The East Contra Costa Fire Protection District board this week held off on publicly stating its opinion on a proposed urban limit line (ULL) expansion initiative and associated elements, and will continue discussions with the measure’s leaders on a memorandum of understanding (MOU) involving fire protection for a possible large housing project that could materialize if Brentwood voters approve the initiative in November.
The proposed measure — spearheaded by a group of local developers, including longtime Brentwood farmer and developer Ron Nunn — would move the mark at which urban development must stop, clearing the way for a proposed 815-acre project of up to 2,400 residential units (at least 80% age-restricted, active adult-specific), with other elements, situated north of Balfour Road, east of Deer Valley Road and west of the Shadow Lakes and Brentwood Hills neighborhoods.
The first version of the proposed MOU between the resource-stretched, three-station district and the development group (GBN Partners, LLC) stipulated that the group would fund equipment and startup costs for a two-person rescue squad (about $750,000); collaborate with the district, the city and other developers to identify the squad’s operating funding; establish or participate in a community facilities district to provide ongoing funding for fire protection and emergency response services, at levels consistent with those provided by other new developments in Brentwood; participate with other new development — on a fair-share basis — to fund the development, design and construction of a new fire station; and broadly work with the district and city on long-term funding mechanisms for the district’s needs.
The development group had requested the district endorse the measure and project in light of its commitments.
Before the board decided to continue discussions, Fire Chief Brian Helmick said the district needs to do whatever it can to improve community service levels — currently, three stations cover approximately 249 square miles and over 115,000 residents — and the MOU was designed to put the district in a position to accomplish that goal, with the large project possibly on the horizon.
But several board members felt the development group’s promises didn’t go far enough, prompting the governing body to take no action on the MOU or possible endorsement, and referred both matters to a board subcommittee to continue talks with the developer, city and district staff.
“What is established so far in this memorandum of understanding, with the exception of the $750,000 funding, isn’t anything that the developer is going to do for the district or help mitigate this area,” board member Adam Langro said.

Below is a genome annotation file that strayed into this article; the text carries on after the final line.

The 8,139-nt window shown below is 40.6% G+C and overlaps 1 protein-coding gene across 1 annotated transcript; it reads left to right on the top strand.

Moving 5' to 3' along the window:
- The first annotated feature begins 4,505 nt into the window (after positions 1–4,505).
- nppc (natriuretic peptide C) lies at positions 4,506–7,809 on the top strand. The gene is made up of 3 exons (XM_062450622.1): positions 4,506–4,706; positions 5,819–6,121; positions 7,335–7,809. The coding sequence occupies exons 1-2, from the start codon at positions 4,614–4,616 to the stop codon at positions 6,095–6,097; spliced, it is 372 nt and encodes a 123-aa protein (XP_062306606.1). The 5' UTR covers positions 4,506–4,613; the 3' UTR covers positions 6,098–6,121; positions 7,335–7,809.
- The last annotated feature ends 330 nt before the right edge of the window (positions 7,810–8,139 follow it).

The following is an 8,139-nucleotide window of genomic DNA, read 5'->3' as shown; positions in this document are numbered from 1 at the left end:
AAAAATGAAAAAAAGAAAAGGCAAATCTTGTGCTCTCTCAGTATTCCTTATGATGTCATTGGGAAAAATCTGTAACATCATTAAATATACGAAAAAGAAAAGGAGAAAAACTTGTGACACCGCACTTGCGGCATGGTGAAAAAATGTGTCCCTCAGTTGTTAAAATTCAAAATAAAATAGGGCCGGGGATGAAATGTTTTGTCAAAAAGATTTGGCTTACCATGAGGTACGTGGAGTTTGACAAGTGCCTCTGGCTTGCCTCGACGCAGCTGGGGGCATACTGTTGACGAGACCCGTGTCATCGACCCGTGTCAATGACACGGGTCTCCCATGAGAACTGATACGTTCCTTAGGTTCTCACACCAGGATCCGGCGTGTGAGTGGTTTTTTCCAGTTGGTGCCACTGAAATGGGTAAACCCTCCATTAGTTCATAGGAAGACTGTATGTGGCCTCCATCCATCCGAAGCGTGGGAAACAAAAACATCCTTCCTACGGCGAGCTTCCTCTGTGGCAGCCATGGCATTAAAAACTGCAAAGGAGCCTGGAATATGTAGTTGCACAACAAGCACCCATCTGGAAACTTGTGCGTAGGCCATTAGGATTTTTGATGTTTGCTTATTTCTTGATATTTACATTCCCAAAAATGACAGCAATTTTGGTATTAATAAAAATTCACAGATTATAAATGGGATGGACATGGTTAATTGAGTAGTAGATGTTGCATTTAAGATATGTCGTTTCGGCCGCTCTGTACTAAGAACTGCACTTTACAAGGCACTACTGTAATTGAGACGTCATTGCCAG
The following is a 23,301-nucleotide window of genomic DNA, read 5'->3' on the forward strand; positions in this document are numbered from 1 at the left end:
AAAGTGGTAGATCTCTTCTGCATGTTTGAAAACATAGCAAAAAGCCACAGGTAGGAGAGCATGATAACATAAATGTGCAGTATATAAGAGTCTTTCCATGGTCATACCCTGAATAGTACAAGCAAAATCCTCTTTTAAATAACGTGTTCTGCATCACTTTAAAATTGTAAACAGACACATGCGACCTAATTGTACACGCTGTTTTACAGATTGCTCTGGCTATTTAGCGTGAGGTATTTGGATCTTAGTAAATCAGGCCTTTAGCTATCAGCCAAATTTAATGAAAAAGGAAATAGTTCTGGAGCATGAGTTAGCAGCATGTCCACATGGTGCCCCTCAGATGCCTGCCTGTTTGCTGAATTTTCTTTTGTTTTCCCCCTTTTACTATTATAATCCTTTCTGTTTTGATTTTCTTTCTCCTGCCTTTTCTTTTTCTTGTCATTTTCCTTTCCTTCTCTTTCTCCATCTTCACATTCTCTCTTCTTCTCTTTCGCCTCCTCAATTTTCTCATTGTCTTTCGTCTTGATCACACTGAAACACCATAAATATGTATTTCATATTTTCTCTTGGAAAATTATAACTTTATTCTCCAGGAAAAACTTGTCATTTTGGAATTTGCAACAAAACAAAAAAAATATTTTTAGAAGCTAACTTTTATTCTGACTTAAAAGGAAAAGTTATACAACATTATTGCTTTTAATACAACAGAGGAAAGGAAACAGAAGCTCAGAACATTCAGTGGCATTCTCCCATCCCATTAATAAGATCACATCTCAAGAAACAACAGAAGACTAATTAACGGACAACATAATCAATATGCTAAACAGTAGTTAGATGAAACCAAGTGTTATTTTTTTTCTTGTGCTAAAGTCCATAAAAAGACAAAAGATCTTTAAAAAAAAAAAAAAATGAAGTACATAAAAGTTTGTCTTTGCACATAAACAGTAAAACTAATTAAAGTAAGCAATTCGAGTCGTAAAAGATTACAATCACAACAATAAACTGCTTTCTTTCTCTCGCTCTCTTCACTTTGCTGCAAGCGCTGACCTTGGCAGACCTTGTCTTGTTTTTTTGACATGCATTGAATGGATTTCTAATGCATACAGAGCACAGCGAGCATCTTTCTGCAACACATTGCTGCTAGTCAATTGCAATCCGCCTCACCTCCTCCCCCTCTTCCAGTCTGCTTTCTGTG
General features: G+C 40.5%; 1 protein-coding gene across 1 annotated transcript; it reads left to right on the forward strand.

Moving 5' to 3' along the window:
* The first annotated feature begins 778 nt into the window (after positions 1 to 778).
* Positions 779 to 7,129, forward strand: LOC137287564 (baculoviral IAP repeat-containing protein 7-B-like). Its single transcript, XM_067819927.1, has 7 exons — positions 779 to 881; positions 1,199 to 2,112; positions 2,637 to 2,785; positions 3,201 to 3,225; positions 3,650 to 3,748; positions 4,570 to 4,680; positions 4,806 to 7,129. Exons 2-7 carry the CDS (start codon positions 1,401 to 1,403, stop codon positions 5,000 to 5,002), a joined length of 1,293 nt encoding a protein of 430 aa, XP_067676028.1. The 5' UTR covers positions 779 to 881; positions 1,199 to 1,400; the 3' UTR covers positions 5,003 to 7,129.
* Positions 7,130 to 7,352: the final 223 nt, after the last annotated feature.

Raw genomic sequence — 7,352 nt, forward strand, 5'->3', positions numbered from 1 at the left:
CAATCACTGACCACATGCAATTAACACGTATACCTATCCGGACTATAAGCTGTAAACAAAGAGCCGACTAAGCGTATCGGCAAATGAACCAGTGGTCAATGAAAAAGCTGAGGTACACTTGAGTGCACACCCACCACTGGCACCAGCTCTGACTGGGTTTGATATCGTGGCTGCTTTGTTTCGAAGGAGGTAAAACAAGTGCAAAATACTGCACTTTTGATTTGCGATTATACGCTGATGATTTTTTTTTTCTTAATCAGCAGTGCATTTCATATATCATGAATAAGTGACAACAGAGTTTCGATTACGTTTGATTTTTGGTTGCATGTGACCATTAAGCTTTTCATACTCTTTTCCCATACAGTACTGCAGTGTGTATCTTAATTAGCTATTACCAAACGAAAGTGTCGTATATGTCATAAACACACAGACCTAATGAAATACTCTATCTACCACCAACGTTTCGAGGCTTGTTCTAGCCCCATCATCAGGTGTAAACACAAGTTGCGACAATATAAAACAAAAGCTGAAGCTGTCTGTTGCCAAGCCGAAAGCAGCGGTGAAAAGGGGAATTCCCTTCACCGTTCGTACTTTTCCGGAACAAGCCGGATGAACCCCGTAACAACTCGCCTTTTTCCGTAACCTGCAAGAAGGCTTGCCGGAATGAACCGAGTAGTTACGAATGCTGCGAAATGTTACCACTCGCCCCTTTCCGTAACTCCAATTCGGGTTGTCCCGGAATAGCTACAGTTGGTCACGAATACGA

District officials confirmed after the meeting that both the MOU and the endorsement question remain on the table, although any potential endorsement language needed to be finalized this week to appear in official ballot language.
Bob Nunn, a member of the development group, said the board meeting was an important step in the right direction.
“We look forward to continuing our ongoing discussions with the fire district,” Nunn said. “We are committed to being a part of the solution. We all know that the East Contra Costa Fire Protection District is critically underfunded and that their budget deficit is one of the most pressing issues in East County.”
Helmick said after the meeting that the board’s decision to continue discussions is part of the process to address the district’s long-term system issues.
“I don’t see this as a setback or a step forward,” he said. “I think it’s a necessary step for everyone to be educated about the district’s current service level challenges and also the challenges that come from growth. It is very important that we manage growth effectively, because growth without the appropriate mitigation measures will make our bad situation even worse.”
Board members Joe Young and Langro both indicated the possible 2,400-home development — slated to be built out over 20 years, if approved — will need upwards of one fully-staffed station to be mitigated, an assessment echoed in district documents.
District officials’ estimate building, equipping and staffing a station would cost between $10 million and $11 million, with ongoing operations costing about $4 million yearly.
As proposed, the development could generate $2 million to $2.5 million per year in district property taxes, according to district documents. The developer would also likely be required to pay the City of Brentwood fire facility impact fees to account for development impacts, which could be used to help pay for capital needs, such as new fire stations and engines, according to district documents.
“It’s a large impact and it needs to be mitigated, and I believe we can get there,” Young said. “GBN has a long history here. Many of us live in developments they have created, including myself. I think it’s possible to get there, but I don’t believe this MOU addresses that adequately.”
Once the district subcommittee formalizes a recommendation on the MOU and endorsement question, it’s expected the full board will mull over both issues again.